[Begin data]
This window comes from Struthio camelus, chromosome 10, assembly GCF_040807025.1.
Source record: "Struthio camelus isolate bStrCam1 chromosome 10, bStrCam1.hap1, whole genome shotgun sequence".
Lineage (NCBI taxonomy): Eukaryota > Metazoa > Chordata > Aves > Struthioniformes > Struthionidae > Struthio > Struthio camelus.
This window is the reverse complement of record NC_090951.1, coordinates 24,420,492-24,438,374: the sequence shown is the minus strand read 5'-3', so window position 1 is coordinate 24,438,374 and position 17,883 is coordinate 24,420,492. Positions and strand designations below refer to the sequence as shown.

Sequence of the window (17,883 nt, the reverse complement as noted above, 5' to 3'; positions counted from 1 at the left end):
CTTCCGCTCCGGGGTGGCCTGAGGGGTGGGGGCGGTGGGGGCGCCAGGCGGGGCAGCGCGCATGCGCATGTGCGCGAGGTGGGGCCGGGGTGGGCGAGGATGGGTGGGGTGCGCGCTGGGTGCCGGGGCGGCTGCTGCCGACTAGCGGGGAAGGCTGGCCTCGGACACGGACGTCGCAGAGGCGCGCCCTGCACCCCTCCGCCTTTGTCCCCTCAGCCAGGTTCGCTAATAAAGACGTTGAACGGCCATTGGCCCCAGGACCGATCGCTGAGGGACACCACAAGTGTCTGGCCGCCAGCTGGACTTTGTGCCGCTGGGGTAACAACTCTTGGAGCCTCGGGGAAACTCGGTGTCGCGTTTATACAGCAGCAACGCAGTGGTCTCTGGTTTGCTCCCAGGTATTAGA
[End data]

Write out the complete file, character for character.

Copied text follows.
This window comes from Struthio camelus, chromosome 10, assembly GCF_040807025.1.
Source record: "Struthio camelus isolate bStrCam1 chromosome 10, bStrCam1.hap1, whole genome shotgun sequence".
Lineage (NCBI taxonomy): Eukaryota > Metazoa > Chordata > Aves > Struthioniformes > Struthionidae > Struthio > Struthio camelus.
This window is the reverse complement of record NC_090951.1, coordinates 24,420,492-24,438,374: the sequence shown is the minus strand read 5'-3', so window position 1 is coordinate 24,438,374 and position 17,883 is coordinate 24,420,492. Positions and strand designations below refer to the sequence as shown.

Sequence of the window (17,883 nt, the reverse complement as noted above, 5' to 3'; positions counted from 1 at the left end):
CTTCCGCTCCGGGGTGGCCTGAGGGGTGGGGGCGGTGGGGGCGCCAGGCGGGGCAGCGCGCATGCGCATGTGCGCGAGGTGGGGCCGGGGTGGGCGAGGATGGGTGGGGTGCGCGCTGGGTGCCGGGGCGGCTGCTGCCGACTAGCGGGGAAGGCTGGCCTCGGACACGGACGTCGCAGAGGCGCGCCCTGCACCCCTCCGCCTTTGTCCCCTCAGCCAGGTTCGCTAATAAAGACGTTGAACGGCCATTGGCCCCAGGACCGATCGCTGAGGGACACCACAAGTGTCTGGCCGCCAGCTGGACTTTGTGCCGCTGGGGTAACAACTCTTGGAGCCTCGGGGAAACTCGGTGTCGCGTTTATACAGCAGCAACGCAGTGGTCTCTGGTTTGCTCCCAGGTATTAGA